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Paradise Foundation Honors African Rangers Protecting Wildlife

The Paradise Foundation, a Chinese conservation charity co-led by Alibaba Executive Chairman Jack Ma, on Tuesday awarded grants to 50 African rangers working to protect wildlife on the continent.

The African Ranger Awards honored 50 rangers on the frontlines of conservation in 17 countries, giving each a $3,000 grant. There were 146 nominations from 21 countries in all. The award winners represent some of the estimated 20,000 to 25,000 rangers currently working in Africa.

The rangers often face significant danger in their work. A 2016 survey found 82% of African rangers had been at risk of death while on patrol, and 60% had been directly attacked by poachers. More than 1,000 of Africa’s rangers lost their lives protecting wildlife and wild habitats between 2000 and 2016.

Five rangers who lost their lives were among the 50 award winners. Their families received their prize grants.

“These rangers are sacrificing so much to protect Africa’s wildlife against illegal hunting and trading. With this award, we hope both to recognize their important work and to bring greater attention to the ways in which we can all contribute to protecting the natural world,” Ma said.

“These awards were not only set up to reward rangers, but also to alert more and more people to pay attention to rangers, and to the protection of wild animals and the natural environment,” he added.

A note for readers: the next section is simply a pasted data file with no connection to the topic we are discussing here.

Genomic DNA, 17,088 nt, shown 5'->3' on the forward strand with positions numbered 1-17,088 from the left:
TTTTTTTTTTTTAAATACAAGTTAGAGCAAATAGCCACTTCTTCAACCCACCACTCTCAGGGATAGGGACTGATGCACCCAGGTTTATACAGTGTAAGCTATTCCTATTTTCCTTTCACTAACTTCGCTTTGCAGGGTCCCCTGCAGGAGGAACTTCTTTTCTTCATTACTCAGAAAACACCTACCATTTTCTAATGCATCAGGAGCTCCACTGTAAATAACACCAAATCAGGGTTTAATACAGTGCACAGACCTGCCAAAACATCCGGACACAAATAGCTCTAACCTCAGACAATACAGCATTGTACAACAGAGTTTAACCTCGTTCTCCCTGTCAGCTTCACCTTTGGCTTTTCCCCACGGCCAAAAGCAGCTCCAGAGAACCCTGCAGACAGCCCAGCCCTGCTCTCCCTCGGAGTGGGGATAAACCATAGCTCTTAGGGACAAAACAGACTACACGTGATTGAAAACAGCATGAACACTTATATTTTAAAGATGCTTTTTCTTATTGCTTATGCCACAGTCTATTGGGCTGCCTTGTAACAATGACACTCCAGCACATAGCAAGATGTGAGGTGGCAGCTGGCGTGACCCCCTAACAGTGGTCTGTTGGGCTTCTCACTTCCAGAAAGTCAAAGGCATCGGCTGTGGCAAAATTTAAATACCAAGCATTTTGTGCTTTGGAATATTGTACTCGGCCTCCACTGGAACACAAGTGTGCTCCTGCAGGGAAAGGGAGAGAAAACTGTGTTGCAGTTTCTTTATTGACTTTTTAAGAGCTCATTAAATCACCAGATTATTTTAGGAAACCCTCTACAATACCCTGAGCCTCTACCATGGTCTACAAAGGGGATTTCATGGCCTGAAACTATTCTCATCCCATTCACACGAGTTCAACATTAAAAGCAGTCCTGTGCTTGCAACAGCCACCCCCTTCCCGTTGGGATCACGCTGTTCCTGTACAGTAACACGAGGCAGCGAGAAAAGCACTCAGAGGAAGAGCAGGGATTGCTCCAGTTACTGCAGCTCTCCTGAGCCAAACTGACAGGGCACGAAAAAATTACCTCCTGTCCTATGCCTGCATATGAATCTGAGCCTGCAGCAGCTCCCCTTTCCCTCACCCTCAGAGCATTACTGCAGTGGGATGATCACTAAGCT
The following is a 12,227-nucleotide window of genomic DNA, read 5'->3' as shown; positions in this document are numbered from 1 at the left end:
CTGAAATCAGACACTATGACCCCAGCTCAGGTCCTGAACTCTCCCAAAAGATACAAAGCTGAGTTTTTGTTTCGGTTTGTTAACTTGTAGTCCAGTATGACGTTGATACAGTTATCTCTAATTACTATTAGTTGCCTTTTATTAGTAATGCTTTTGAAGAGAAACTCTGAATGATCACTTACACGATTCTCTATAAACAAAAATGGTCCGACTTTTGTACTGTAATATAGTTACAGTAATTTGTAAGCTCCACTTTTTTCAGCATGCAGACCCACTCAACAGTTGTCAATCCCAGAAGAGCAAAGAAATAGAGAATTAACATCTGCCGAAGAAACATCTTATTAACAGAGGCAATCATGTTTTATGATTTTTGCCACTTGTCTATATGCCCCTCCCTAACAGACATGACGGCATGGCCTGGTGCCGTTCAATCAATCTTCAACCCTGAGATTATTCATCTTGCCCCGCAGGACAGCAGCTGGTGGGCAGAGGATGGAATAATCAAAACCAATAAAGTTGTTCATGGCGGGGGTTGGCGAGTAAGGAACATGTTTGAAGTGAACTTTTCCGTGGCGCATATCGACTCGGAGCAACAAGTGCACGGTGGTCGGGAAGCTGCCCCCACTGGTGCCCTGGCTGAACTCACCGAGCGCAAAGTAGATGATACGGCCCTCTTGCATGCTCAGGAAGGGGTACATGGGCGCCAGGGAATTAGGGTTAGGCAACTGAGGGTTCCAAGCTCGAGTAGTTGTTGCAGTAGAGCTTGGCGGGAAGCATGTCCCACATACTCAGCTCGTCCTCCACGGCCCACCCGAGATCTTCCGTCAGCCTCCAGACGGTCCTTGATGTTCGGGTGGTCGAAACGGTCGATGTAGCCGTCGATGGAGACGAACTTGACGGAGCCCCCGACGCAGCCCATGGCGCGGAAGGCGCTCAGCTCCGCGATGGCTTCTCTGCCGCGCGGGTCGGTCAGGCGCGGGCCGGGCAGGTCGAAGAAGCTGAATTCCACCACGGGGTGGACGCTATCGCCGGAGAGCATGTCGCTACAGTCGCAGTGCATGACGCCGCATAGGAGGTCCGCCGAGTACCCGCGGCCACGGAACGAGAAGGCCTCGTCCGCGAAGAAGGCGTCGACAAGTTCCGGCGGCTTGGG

The winners included:

  • Asha Mnkeni, the first female ranger employed by Tanzania’s National Parks service
  • Craig Williams, who helped reduce rhino poaching where he works in South Africa by 20%
  • Fernando Macamero, who evicted illegal miners helping poachers in a Mozambique national park; faced a backlash, including from his family; and was later blinded while on duty
  • Jeneria Lekilelei, a Kenyan herdsmen working to convince his peers to not kill lions
  • Nanyuki Lapalee, a Kenyan former poacher now using his bush skills for conservation and working to reform other poachers
  • Voster Mweene, whose team has patrolled 43,000 kilometers of a Zambian national park, increasing arrests and convictions of poachers significantly
African rangers
Asha Mnkeni, one of 50 African rangers honored by the Paradise Foundation, was the first female ranger employed by Tanzania’s National Parks service.

In July 2017, while on his first-ever trip to Africa, Ma announced that the Paradise Foundation would spearhead a 10-year, wildlife-conservation program on the continent. The program will include connecting Chinese charitable organizations and Africa’s nature reserves to support conservation efforts and fight back against poaching.

The Paradise Foundation and the Alibaba Foundation, a charitable organization established by Alibaba Group, are sponsoring in full both the cash rewards for outstanding rangers and the program’s management expenses for the next 10 years, which are expected to be $1.65 million in total.

Over the next ten years, 500 rangers will be recognized through the program. The Paradise Foundation said that it hopes the African Ranger Awards will continue to raise public awareness around the issues of wildlife conservation and sustainable development.

“Compared to everything these rangers sacrifice, our contribution is small,” said Shawn Zhang, CEO of the Paradise Foundation. “We hope that these awards will show them our appreciation and draw attention to their important work.”

AfricaAfrican Ranger AwardsAfrican rangersAlibaba Foundationconservationelephantsillegal traffickingParadise Foundationpoachingrhinossustainable developmentwildlife conservation

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